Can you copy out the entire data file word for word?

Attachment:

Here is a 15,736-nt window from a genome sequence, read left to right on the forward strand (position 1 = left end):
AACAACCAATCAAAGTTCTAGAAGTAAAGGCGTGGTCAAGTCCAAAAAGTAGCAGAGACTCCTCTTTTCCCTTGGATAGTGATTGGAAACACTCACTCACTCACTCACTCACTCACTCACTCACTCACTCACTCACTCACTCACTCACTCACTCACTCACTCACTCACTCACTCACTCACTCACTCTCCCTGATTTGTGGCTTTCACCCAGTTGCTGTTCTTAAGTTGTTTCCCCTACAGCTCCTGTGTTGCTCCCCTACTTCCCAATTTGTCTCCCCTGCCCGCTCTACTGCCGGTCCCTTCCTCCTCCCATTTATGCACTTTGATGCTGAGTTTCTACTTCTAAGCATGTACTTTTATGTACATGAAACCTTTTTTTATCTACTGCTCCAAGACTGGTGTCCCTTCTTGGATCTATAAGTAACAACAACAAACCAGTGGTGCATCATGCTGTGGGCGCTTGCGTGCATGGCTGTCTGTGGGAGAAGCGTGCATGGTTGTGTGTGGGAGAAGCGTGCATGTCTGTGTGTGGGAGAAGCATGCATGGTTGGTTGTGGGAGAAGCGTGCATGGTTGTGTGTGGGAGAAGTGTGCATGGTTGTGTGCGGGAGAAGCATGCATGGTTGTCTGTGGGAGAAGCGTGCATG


Here is a 15,736-nt window from a genome sequence, read left to right on the forward strand (position 1 = left end):
AACAACCAATCAAAGTTCTAGAAGTAAAGGCGTGGTCAAGTCCAAAAAGTAGCAGAGACTCCTCTTTTCCCTTGGATAGTGATTGGAAACACTCACTCACTCACTCACTCACTCACTCACTCACTCACTCACTCACTCACTCACTCACTCACTCACTCACTCACTCACTCACTCACTCACTCACTCTCCCTGATTTGTGGCTTTCACCCAGTTGCTGTTCTTAAGTTGTTTCCCCTACAGCTCCTGTGTTGCTCCCCTACTTCCCAATTTGTCTCCCCTGCCCGCTCTACTGCCGGTCCCTTCCTCCTCCCATTTATGCACTTTGATGCTGAGTTTCTACTTCTAAGCATGTACTTTTATGTACATGAAACCTTTTTTTATCTACTGCTCCAAGACTGGTGTCCCTTCTTGGATCTATAAGTAACAACAACAAACCAGTGGTGCATCATGCTGTGGGCGCTTGCGTGCATGGCTGTCTGTGGGAGAAGCGTGCATGGTTGTGTGTGGGAGAAGCGTGCATGTCTGTGTGTGGGAGAAGCATGCATGGTTGGTTGTGGGAGAAGCGTGCATGGTTGTGTGTGGGAGAAGTGTGCATGGTTGTGTGCGGGAGAAGCATGCATGGTTGTCTGTGGGAGAAGCGTGCATG